its range have been enrolled in the U.S. Department of Agriculture's 
Conservation Reserve Program (CRP) in the northeastern and southwestern 
Texas panhandle, LPC populations have not exhibited a marked response 
to the available vegetation types and structure created by CRP. Many 
CRP acres have been planted using monocultures of introduced grasses, 
which do not meet food, brood-rearing, or thermal habitat requirements 
for the LPC. Mixtures of heavily, moderately, and lightly grazed, and 
ungrazed native rangelands are essential components of LPC habitat, and 
should occur in a mosaic pattern on a landscape scale. However, in most 
areas, an insufficient amount of lightly grazed or ungrazed habitat is 
available to support successful LPC nesting. Overutilization of 
rangeland by livestock, to a degree that leaves less than adequate 
residual cover remaining in the spring, is considered detrimental to 
LPC populations because grass height is reduced below that necessary 
for nesting cover, and desirable food plants are markedly reduced.
    Since the petition to list the LPC under the Act was filed in 1995, 
a number of management and conservation efforts have been implemented 
by State, Federal, and private entities throughout Texas. TPWD has 
worked to implement conservation measures through its Private Lands and 
Habitat Program (PLHP). The PLHP includes programs and tools such as 
the development of written Wildlife Management Plans (WMP), the 
Technical Guidance Program, Landowner Incentive Program, Wildlife 
Management Tax Valuation assistance, information on private land 
trusts, and the Lone Star Land Steward Award Program. The PLHP focuses 
on a diverse array of programmatic responsibilities for wildlife 
habitat management and development, technical assistance, incentive 
programs, and conservation of private lands. PLHP biologists and other 
TPWD personnel provide technical assistance to land managers and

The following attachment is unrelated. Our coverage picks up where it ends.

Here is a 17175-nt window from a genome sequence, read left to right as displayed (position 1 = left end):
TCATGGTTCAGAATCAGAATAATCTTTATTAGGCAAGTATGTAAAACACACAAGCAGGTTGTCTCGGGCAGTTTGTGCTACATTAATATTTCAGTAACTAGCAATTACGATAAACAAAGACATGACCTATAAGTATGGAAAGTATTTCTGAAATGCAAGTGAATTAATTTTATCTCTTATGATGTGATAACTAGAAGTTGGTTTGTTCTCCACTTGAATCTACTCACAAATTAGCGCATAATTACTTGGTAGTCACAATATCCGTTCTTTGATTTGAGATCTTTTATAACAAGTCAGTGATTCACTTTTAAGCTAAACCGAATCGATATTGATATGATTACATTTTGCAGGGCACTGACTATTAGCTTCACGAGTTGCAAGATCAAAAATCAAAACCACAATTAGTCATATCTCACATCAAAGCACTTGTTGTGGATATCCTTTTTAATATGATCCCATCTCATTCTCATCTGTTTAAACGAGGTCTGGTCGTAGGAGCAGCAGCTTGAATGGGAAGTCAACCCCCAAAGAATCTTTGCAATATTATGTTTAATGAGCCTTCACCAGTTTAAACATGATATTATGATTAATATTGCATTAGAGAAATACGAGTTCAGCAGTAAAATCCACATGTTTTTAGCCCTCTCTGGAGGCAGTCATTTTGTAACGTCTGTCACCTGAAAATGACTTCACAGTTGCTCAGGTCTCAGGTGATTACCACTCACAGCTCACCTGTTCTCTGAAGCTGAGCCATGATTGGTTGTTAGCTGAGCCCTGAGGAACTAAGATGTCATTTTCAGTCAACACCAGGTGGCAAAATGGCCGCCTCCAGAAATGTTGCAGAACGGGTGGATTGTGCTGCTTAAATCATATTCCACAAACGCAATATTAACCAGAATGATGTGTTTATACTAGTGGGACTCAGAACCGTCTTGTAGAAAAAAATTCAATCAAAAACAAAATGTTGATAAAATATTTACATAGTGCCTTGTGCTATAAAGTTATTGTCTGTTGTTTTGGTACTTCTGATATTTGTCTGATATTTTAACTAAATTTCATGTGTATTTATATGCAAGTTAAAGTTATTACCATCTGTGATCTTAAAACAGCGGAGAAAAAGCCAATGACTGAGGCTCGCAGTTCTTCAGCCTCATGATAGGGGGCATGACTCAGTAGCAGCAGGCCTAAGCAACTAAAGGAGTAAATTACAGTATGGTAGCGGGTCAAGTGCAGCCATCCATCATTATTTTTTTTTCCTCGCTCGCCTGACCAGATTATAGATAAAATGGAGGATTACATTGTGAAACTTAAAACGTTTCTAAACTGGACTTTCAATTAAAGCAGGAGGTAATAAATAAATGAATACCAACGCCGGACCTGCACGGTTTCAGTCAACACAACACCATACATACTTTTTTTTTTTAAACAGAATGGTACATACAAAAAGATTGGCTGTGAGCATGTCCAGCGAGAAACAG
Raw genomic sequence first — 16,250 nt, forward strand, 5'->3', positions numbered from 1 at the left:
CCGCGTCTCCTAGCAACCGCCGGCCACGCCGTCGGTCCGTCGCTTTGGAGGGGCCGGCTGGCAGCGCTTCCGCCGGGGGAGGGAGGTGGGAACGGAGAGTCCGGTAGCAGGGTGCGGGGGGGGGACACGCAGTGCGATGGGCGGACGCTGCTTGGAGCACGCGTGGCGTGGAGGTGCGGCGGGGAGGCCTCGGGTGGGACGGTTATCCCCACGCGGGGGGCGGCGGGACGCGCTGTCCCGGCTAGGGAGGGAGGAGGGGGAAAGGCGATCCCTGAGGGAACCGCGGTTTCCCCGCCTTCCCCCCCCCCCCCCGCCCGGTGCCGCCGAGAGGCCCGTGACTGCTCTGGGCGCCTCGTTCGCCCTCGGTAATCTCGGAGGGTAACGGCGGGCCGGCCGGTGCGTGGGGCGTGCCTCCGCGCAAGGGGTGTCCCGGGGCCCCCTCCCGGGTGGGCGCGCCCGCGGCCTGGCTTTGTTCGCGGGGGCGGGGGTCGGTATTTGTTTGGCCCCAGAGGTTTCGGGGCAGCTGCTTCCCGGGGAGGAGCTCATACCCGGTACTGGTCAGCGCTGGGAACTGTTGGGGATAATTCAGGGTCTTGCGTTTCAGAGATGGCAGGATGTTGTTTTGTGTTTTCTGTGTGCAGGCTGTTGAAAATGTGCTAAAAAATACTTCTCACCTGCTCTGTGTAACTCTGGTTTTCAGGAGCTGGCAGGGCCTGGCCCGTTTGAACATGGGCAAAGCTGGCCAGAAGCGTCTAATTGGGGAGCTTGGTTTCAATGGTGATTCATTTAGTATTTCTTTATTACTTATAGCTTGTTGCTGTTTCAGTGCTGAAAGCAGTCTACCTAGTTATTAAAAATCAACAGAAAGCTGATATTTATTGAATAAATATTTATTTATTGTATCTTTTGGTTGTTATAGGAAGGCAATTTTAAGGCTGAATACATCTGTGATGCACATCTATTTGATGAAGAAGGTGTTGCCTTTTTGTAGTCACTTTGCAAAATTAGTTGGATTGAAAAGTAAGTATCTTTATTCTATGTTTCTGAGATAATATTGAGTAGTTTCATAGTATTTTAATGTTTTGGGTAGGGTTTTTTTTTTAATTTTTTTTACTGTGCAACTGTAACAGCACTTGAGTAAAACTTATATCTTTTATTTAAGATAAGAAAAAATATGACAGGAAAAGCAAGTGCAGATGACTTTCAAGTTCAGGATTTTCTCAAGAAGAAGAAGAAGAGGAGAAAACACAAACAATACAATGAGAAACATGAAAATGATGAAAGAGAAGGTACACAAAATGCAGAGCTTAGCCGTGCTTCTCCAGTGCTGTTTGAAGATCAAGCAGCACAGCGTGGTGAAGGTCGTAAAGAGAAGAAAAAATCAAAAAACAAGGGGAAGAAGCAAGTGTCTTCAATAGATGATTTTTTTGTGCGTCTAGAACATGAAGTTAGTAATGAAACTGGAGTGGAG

landowners upon written request for assistance to develop plans and 
recommendations for voluntary conservation, enhancement,

[[Page 49470]]

and/or development of wildlife habitat. In particular, at the request 
of landowners, TPWD prepares written WMPs that incorporate 
recommendations for specific areas and address the conservation goals 
and objectives of each landowner. In conjunction with the development 
of landowner-specific WMPs, TPWD proposes to issue Certificates of 
Inclusion (CI) that provide coverage to individual landowners under the 
terms of its section 10(a)(1)(A) permit, should one be issued in the 
future. Each CI will be issued with Service oversight, and will be 
subject to revocation if the terms of the WMP are not fulfilled. TPWD 
and the Service feel that this process may preclude or remove any need 
to list the lesser prairie-chicken, if it is assumed that conservation 
measures were also to be implemented on other necessary properties, by 
encouraging private landowners to enroll in the WMP program and 
undertake the conservation practices prescribed in the CCAA. The 
proposed CCAA represents a significant milestone in the cooperative 
conservation efforts for the LPC and is consistent with section 2(a)(5) 
of the Act, which encourages creative partnerships among public, 
private, and government entities to conserve imperiled species and 
their habitats. Consistent with the Service CCAA policy, the proposed 
CCAA is intended to facilitate conservation actions for the LPC that 
will remove or reduce the threats to the species. The CCAA is also 
intended to provide TPWD and those private landowners receiving CIs, 
under the auspices of TPWD's permit, regulatory certainty related to 
normal agricultural practices should the LPC become federally listed as 
threatened or endangered in the future.
    The conservation measures in the CCAA would be implemented by 
individual non-Federal landowners, under the auspices of a TPWD and 
Service-approved WMP. These measures will generally consist of 
prescribed grazing, prescribed burning, rangeland deferment, brush 
management, CRP and cropland management, range planting, other upland 
wildlife habitat management practices, and population management 
techniques. TPWD has committed to guide the implementation of these 
conservation measures and requests issuance of the permit in order to 
address the take prohibitions of Section 9 of the Act should the 
species become listed in the future.
    We provide this notice under section 10(c) of the Act (16 U.S.C. 
1531 et seq.) and its implementing regulations (50 CFR 17.22), and the 
National Environmental Policy Act (42 U.S.C 4371 et seq.) and its 
implementing regulations (40 CFR part 1506.6).

Larry G. Bell,
Acting Regional Director, Region 2, Albuquerque, New Mexico.
[FR Doc. E6-13961 Filed 8-22-06; 8:45 am]